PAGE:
Return to the UEM Homepage
Participatory Action Research:
A menu of methods

  • Find and critically review secondary data. They can mislead. They can also help a lot especially in the earlier stages, eg. deciding where to go, and where gaps or contradictions in understanding exist.

  • Observe directly (see for yourself). This can be most effective if combined with self-critical awareness of personal biases that are a result of our own specialized education and background, and consciously trying to compensate these.

  • Seek those who are experts about specific issues. This is so obvious and yet often overlooked, perhaps because outsiders assume that they do not exist. For example: What mechanisms for conflict management/resolution exist and who in the community is involved?

  • Key probes: questions that can lead directly to key issues again based on the assumption that local people are doing something eg. "What net practices have you or others in this village experimented with in recent years?" "What happens when someone's house burns down?"

  • Case studies and stories: a household history and profile, a farm, coping with a crisis, how a conflict was resolved.

  • Groups (casual or random encounter; focus; representative or structured for diversity; community, neighbourhood or a specific social group; or formal). Group interviews are often powerful and efficient, but relatively neglected, perhaps due to continued focus on counting through individual questionnaire-based interviews.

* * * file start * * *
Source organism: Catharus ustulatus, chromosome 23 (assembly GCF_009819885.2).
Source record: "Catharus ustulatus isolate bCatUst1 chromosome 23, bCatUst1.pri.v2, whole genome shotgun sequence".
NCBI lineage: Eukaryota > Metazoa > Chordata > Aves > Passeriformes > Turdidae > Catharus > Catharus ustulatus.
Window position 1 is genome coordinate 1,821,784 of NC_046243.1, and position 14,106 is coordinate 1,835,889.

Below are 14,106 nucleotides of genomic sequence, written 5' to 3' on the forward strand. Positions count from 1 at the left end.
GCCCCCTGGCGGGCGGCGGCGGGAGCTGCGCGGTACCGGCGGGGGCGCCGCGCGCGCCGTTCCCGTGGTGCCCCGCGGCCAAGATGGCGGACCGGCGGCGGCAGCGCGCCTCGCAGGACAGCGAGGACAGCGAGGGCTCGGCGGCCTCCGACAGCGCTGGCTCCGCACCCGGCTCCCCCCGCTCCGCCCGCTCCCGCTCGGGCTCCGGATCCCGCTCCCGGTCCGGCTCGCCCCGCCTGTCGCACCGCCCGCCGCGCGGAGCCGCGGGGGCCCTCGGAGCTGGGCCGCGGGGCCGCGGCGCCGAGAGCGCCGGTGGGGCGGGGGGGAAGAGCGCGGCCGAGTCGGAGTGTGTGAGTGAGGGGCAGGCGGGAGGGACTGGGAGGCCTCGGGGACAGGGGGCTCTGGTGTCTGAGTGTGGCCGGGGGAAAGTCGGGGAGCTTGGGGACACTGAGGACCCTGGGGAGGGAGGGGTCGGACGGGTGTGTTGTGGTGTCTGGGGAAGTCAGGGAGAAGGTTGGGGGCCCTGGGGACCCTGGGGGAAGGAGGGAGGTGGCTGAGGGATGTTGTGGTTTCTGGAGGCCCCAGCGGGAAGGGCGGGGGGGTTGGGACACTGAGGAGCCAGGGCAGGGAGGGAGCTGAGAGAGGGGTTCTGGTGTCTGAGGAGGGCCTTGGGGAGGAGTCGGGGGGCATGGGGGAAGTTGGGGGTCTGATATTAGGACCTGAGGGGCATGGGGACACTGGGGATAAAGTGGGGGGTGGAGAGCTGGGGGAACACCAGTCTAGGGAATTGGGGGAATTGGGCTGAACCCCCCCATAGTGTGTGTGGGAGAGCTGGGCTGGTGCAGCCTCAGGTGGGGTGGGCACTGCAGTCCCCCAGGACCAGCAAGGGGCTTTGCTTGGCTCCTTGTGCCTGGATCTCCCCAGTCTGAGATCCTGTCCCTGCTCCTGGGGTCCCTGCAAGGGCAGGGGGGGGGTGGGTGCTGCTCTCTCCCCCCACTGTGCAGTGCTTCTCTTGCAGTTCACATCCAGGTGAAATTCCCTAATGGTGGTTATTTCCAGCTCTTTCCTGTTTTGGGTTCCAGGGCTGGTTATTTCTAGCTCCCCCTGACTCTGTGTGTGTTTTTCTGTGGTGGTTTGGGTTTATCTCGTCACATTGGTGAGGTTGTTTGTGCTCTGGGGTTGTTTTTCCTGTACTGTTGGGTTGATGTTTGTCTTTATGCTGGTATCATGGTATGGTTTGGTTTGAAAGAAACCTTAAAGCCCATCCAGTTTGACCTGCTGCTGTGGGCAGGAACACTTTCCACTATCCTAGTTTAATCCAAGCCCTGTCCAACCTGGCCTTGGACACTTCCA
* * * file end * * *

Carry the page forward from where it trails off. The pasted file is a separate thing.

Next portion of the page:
• Do-it-yourself: Roles of expertise are reversed, with local people as experts, and outsiders as clumsy novices. Local people supervise and teach skills (to fetch firewood, cut and carry fodder grass, level a field, transplant, weed, mud a hut...), allowing others to learn about their realities, needs and priorities.

  • Mapping and modelling: people's mapping, drawing and colouring on the ground, with sticks, seeds, powders, etc. to make social, health or demographic maps (of a residential village), resource maps of village lands or forests, maps of fields, farms, home gardens, topic maps (for water, soils, trees, etc.), service or opportunity maps, making three dimensional models of watersheds, etc. These methods have been one of the most widely used and can be combined with or lead into household listing and well being ranking, transects, and linkage diagrams.

  • Local analysis of secondary sources: Participatory analysis of aerial photographs (often best at 1:5000) to identify soil types, land conditions, land tenure, etc. also satellite imagery.

  • Transect walks: systematically walking with key informants through an area, observing, asking, listening, discussing, learning about different zones, local technologies, introduced technologies, seeking problems, solutions, opportunities, and mapping and/or diagraming resources and findings. Transects take many forms: vertical, loop, along a watercourse, sometimes even the sea bottom!